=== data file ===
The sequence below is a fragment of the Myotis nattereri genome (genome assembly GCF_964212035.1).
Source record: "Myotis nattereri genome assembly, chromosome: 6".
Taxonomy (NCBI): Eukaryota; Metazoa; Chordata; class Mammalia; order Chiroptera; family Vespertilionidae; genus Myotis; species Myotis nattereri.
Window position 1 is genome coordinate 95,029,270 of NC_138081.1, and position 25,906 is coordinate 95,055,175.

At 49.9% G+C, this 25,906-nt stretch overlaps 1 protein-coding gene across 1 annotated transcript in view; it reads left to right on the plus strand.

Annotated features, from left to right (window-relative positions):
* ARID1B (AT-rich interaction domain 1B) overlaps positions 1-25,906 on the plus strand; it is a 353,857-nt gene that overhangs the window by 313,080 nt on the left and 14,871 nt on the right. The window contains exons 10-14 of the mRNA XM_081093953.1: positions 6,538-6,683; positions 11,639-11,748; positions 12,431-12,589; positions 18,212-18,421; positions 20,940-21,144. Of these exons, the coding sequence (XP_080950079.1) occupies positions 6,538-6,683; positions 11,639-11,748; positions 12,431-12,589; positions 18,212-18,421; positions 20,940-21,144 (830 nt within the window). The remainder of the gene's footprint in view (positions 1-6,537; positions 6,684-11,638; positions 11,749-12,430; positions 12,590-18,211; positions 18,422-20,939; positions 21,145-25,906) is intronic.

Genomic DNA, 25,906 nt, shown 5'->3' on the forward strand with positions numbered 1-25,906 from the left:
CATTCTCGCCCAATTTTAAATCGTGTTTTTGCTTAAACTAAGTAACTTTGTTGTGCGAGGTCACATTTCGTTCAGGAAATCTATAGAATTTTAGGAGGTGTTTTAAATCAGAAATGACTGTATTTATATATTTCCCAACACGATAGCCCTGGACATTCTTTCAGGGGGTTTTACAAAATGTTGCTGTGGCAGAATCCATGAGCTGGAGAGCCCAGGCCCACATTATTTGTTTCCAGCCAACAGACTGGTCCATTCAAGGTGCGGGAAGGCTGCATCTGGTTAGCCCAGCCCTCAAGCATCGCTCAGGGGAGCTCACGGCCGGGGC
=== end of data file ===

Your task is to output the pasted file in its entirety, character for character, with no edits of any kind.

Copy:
The sequence below is a fragment of the Myotis nattereri genome (genome assembly GCF_964212035.1).
Source record: "Myotis nattereri genome assembly, chromosome: 6".
Taxonomy (NCBI): Eukaryota; Metazoa; Chordata; class Mammalia; order Chiroptera; family Vespertilionidae; genus Myotis; species Myotis nattereri.
Window position 1 is genome coordinate 95,029,270 of NC_138081.1, and position 25,906 is coordinate 95,055,175.

At 49.9% G+C, this 25,906-nt stretch overlaps 1 protein-coding gene across 1 annotated transcript in view; it reads left to right on the plus strand.

Annotated features, from left to right (window-relative positions):
* ARID1B (AT-rich interaction domain 1B) overlaps positions 1-25,906 on the plus strand; it is a 353,857-nt gene that overhangs the window by 313,080 nt on the left and 14,871 nt on the right. The window contains exons 10-14 of the mRNA XM_081093953.1: positions 6,538-6,683; positions 11,639-11,748; positions 12,431-12,589; positions 18,212-18,421; positions 20,940-21,144. Of these exons, the coding sequence (XP_080950079.1) occupies positions 6,538-6,683; positions 11,639-11,748; positions 12,431-12,589; positions 18,212-18,421; positions 20,940-21,144 (830 nt within the window). The remainder of the gene's footprint in view (positions 1-6,537; positions 6,684-11,638; positions 11,749-12,430; positions 12,590-18,211; positions 18,422-20,939; positions 21,145-25,906) is intronic.

Genomic DNA, 25,906 nt, shown 5'->3' on the forward strand with positions numbered 1-25,906 from the left:
CATTCTCGCCCAATTTTAAATCGTGTTTTTGCTTAAACTAAGTAACTTTGTTGTGCGAGGTCACATTTCGTTCAGGAAATCTATAGAATTTTAGGAGGTGTTTTAAATCAGAAATGACTGTATTTATATATTTCCCAACACGATAGCCCTGGACATTCTTTCAGGGGGTTTTACAAAATGTTGCTGTGGCAGAATCCATGAGCTGGAGAGCCCAGGCCCACATTATTTGTTTCCAGCCAACAGACTGGTCCATTCAAGGTGCGGGAAGGCTGCATCTGGTTAGCCCAGCCCTCAAGCATCGCTCAGGGGAGCTCACGGCCGGGGC